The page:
Cannabis Abuse In Adolescence – Cognitive Decline In Later Life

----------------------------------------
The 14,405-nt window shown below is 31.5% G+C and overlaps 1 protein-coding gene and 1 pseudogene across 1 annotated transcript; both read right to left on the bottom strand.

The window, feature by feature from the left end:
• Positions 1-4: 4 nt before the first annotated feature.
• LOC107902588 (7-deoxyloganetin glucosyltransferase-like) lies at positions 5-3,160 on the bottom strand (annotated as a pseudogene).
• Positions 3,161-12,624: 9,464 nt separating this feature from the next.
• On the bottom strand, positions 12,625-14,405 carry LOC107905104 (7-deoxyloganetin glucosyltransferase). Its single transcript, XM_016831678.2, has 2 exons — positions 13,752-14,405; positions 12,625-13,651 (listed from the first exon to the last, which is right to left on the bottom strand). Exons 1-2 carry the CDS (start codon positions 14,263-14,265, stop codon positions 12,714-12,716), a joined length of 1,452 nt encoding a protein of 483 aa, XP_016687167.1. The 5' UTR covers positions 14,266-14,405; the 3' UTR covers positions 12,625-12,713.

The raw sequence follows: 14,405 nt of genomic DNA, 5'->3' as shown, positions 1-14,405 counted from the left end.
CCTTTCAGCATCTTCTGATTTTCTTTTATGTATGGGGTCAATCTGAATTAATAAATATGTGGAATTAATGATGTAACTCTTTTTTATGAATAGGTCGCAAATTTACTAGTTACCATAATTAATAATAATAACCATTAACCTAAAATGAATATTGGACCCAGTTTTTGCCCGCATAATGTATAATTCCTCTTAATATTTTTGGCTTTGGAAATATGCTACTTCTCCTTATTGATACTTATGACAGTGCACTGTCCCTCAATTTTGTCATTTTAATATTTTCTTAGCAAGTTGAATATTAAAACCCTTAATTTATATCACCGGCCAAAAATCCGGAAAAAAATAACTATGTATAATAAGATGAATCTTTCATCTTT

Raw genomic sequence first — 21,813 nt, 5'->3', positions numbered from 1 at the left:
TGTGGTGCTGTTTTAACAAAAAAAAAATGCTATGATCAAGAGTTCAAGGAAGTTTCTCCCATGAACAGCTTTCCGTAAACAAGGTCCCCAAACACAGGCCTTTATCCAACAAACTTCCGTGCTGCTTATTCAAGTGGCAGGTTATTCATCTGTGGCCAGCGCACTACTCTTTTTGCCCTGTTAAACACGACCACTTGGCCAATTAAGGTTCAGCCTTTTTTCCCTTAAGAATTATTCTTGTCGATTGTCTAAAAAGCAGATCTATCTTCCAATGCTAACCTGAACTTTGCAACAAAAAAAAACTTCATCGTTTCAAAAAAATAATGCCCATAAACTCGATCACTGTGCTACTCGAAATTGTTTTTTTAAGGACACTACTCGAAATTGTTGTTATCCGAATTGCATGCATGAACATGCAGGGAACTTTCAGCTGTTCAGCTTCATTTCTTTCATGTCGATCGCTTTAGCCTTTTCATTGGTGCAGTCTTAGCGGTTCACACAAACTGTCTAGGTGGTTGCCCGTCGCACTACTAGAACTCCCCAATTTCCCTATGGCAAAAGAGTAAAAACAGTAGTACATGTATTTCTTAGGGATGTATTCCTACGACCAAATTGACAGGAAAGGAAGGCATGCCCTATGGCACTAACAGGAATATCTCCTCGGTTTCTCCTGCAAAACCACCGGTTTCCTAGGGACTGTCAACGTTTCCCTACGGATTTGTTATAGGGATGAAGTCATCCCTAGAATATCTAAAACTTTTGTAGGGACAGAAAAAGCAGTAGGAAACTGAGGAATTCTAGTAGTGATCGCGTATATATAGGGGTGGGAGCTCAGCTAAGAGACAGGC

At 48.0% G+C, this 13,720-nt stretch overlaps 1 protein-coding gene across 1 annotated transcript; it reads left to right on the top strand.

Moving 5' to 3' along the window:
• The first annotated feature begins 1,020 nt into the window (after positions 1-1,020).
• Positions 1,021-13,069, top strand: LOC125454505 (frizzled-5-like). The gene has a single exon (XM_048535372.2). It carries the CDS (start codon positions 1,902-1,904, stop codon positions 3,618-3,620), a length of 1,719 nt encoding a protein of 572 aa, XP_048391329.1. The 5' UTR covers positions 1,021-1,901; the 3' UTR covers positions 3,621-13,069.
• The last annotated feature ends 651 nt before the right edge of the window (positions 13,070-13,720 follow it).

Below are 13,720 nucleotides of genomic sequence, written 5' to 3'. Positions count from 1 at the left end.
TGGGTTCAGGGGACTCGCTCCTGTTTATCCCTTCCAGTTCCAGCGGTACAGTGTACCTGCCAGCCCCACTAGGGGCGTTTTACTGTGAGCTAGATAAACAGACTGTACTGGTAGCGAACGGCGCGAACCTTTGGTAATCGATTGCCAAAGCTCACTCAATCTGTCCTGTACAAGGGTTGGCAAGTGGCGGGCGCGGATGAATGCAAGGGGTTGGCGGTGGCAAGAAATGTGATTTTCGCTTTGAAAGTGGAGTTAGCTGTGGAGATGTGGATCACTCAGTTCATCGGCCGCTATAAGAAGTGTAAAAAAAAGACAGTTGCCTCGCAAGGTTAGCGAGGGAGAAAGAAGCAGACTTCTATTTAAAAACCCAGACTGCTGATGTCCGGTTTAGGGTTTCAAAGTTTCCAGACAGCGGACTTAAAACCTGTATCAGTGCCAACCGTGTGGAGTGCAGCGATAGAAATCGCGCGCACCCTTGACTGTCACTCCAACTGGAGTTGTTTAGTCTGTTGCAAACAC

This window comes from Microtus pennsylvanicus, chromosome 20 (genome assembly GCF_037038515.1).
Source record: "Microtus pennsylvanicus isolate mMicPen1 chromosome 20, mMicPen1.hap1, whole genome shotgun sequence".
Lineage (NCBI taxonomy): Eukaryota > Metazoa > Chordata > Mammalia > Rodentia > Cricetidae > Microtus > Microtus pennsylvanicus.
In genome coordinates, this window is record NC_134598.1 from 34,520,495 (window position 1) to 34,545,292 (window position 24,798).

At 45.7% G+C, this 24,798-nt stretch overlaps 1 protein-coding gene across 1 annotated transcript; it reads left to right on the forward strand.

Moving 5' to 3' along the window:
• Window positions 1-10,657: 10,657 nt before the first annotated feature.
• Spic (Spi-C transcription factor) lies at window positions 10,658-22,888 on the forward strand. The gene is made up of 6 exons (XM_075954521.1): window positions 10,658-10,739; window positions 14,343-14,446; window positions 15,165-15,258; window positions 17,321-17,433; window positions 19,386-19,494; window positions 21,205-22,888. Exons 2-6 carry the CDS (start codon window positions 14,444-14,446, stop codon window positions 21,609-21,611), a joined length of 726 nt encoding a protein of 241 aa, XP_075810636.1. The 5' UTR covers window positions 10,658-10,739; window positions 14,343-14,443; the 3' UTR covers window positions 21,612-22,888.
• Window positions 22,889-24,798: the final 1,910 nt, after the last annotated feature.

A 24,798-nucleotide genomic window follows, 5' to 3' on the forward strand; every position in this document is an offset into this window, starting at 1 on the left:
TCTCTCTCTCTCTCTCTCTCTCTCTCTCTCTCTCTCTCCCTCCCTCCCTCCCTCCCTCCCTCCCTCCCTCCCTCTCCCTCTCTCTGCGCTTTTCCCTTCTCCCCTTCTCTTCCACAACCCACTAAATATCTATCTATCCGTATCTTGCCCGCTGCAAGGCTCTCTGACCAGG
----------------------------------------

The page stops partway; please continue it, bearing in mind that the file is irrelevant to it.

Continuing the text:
How many people in the US would support the legalization and use of marijuana? The answer is a whopping 70% of respondents of a survey support legalization of marijuana for medical use and 62 % favor its legalization for recreational use. When young adults ranging in age from 18-29 years were asked about legalization of marijuana use, 62% of the respondents favored the decriminalization of marijuana as a recreational drug. Statistical analysis presented in these polls show that marijuana is increasingly being “accepted” as a substance of use (medical or otherwise) in American society and social stigma associated with marijuana use has eroded considerably.